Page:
pros and cons of gold

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larryswedroe
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pros and cons of gold

Post by larryswedroe »

http://www.cbsnews.com/8301-505123_162- ... -in-gold/?

My review of the paper by ERb and Harvey.

Hope you find it of interest

Larry
steve_14
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Re: pros and cons of gold

Post by steve_14 »

My global TSM portfolio benefits from increases in the price of gold (it owns mining companies), pork bellies, orange juice, oil, and just about any other commodity. I think those who buy gold these days are often suffering from recency bias.
umfundi
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Re: pros and cons of gold

Post by umfundi »

Larry,

Thank you, a very interesting paper. It takes almost every argument about gold you can think of, and looks at the data.

One wonders then, what is the purpose of gold coins issued by government mints? The US Eagle, the Canadian Maple Leaf, the ZA Krugerrand? Don't they at least give some credence to the idea of gold as a legitimate (government accepted) monetary instrument?

Indeed, what is the business case for governments to make such coins? Buy an ounce of gold, mint it into a coin, sell it for the price of an ounce of gold. Why do that? Come to think of it, are gold coins not just a collectible, not any different than jewellery?

Thank you,

Keith
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Verde
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Re: pros and cons of gold

Post by Verde »

As the article is titled ‘The arguments for and against investing in gold’, I think the argument made by Profs. Fama and French should have been included. It is the best argument against gold as an investment as far as I’m concerned. See:
http://www.dimensional.com/famafrench/2 ... folio.html

‘much of the stock of gold is in the form of jewellery and other goods that pay a "consumption dividend." This dividend increases the current price of gold and lowers its expected capital gain return. But an investor who holds gold bullion as a portfolio asset only expects to get the expected capital gain, which does not suffice to compensate for the risk of the asset.’

This argument also applies to residential real estate. Due to the consumption dividend realised by owners of these assets, they are perpetually overpriced from an investor’s perspective.
DualIncomeNoDebt
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Re: pros and cons of gold

Post by DualIncomeNoDebt »

Can someone elaborate further on this "consumption dividend" as it applies to bullion, and to residential real estate? And explain how/why these assets are overpriced from an investor's perspective? Note I've always felt this way intuitively about homes/condos, which are significantly overpriced given the sky-high fees, taxes, transaction costs, and maintenance costs.
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Dinero
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Re: pros and cons of gold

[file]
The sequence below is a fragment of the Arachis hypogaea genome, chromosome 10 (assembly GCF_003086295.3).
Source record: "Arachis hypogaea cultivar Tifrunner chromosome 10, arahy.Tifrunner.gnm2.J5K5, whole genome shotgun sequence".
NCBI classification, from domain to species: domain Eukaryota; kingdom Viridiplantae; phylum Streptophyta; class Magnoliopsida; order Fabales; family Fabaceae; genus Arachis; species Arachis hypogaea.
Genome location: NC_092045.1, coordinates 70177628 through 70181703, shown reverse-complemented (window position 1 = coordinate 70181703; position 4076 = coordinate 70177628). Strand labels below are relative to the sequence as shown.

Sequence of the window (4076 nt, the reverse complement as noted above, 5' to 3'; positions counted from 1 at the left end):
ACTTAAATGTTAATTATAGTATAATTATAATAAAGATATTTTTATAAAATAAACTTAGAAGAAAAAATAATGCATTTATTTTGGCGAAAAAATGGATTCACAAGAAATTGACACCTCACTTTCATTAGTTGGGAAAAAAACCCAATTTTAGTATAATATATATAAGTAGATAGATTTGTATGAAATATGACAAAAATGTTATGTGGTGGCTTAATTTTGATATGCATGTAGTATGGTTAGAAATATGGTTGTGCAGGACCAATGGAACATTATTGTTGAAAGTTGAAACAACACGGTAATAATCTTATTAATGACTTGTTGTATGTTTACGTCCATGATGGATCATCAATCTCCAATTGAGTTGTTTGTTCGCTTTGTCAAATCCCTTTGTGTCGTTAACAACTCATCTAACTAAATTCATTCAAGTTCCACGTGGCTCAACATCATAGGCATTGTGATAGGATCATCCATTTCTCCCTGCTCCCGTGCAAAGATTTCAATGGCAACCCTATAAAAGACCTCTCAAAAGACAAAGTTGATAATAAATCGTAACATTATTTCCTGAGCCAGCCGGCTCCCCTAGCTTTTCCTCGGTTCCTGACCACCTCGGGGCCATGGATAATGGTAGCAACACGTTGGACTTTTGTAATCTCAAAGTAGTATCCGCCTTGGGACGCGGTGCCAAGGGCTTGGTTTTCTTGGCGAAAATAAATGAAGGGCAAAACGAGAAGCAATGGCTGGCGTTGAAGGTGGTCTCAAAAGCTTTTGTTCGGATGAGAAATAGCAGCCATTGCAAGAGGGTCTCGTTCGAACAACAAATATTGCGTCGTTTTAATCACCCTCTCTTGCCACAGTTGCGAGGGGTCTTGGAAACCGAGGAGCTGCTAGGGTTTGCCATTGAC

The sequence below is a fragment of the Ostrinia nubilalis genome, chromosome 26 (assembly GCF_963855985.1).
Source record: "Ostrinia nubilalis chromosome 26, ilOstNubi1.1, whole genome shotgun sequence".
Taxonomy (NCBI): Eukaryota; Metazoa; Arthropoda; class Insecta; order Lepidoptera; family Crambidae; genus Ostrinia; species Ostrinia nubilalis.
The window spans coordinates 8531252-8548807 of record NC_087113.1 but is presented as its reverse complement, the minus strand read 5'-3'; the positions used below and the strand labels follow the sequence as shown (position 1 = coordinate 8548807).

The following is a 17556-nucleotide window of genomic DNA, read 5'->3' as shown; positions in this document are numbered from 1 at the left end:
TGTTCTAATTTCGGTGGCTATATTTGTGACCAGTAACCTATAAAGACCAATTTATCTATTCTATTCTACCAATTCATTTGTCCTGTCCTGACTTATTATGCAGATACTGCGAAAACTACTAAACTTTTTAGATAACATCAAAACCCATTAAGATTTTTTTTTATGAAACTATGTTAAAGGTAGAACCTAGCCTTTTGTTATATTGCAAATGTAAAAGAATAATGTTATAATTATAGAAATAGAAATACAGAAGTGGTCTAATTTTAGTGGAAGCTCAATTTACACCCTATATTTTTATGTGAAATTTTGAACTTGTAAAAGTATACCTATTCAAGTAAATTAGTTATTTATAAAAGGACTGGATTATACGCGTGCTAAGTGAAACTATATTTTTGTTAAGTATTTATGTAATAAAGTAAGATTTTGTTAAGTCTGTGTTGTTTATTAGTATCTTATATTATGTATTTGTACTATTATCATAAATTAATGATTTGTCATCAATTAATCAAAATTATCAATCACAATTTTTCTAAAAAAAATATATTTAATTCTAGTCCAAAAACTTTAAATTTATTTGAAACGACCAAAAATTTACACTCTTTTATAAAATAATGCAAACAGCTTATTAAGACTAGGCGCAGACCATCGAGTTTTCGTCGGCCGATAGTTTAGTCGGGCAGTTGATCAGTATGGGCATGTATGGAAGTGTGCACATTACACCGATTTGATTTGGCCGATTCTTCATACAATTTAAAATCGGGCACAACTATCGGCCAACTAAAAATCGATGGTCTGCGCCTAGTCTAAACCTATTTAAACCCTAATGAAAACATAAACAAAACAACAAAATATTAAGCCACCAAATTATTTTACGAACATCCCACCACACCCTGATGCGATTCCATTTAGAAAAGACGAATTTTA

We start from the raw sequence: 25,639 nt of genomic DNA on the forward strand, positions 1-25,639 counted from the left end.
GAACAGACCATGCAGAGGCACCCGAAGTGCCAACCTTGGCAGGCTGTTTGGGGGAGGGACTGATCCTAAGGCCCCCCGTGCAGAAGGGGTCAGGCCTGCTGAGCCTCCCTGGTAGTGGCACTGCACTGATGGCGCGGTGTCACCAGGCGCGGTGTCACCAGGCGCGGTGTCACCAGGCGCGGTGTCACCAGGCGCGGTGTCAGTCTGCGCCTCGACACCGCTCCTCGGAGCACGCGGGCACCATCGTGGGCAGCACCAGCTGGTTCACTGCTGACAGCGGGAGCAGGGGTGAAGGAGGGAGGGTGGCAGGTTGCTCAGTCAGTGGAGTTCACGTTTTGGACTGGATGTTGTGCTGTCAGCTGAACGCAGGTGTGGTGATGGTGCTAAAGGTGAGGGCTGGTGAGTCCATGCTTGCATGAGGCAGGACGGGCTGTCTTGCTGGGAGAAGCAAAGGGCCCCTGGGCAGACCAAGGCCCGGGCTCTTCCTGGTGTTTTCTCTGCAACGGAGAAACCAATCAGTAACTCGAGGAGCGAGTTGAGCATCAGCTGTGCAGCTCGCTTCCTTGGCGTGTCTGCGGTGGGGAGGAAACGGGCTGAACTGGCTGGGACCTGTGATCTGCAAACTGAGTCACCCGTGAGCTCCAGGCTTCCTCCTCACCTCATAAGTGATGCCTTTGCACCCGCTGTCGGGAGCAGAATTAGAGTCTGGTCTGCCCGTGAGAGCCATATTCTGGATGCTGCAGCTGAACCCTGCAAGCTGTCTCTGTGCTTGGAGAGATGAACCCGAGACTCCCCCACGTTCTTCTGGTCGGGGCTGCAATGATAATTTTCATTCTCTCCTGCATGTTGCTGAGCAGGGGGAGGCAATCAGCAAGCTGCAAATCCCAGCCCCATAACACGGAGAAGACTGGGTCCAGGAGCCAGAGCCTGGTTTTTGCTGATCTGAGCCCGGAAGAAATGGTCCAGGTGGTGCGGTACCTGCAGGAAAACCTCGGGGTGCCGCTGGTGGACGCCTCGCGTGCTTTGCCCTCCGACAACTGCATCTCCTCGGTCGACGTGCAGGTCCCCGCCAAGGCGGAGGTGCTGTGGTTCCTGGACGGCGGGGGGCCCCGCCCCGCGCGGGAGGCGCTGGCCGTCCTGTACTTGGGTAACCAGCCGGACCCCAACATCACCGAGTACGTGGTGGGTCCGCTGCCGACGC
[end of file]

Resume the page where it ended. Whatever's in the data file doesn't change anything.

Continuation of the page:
Post by Dinero »

I will jump in and say, before CraigR can, that this analysis considers gold in isolation and not as part of a diversified portfolio.

I think the question that Fama and French were responding to is more interesting than the answer:
Question wrote:Based on spot price data from January 1970 through February 2010, the average return on gold bullion was almost exactly the same as the S&P 500 at 88 basis points per month. Volatility was significantly greater for gold, but since gold prices tended to zig when equity prices zagged over this period, a portfolio composed of 80% stocks and 20% gold (rebalanced annually) had lower volatility than either of its component parts. Doesn't portfolio theory suggest that gold can make a useful contribution?
And isn't "consumption dividend" just another phrase describing demand?
staythecourse
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Re: pros and cons of gold

Post by staythecourse »

The original authors review of gold was pathetic.

Let's look at their comment of gold as a flight to safety (paraphrasing): 1/6th the time it DOESN'T go up when stocks go down 1/6th is 17% oi the time. So the authors don't think gold going up more then 80% of the time when stocks go down is signifcant?

The worse is the facts that their data shows no advantage of gold yet a portfolio consisting of stocks and gold from 1970 to now usually improved on a risk/ return basis IN REAL LIFE. How is that if their analysis shows no usefulness?

The authors next paper should be to analyze if their analysis is correct then why is the real world results different?? What is more important an authors analysis OR what actually happens in real life since gold has come of the gold standard??

CraigR, I am sure, will bring up the good point of NO ONE is advocatiing gold as a stand alone invetment, but has MANY advantages in a diversified portfolio. Proof is in the pudding so just look at the real life results.

Good luck.
"The stock market [fluctuation], therefore, is noise. A giant distraction from the business of investing.” | -Jack Bogle
glock19
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Re: pros and cons of gold

Post by glock19 »

There are some points in the article I don't understand. At the same time there is a lot about equities and fixed income I don't understand. What I do understand is that back testing seems shows that if gold is included in a portfolio it will smooth out volatility. It is unlikely that adding gold will ultimately create a asset allocation that will give superior return, but maybe some of us are quite pleased to eliminate some volatility.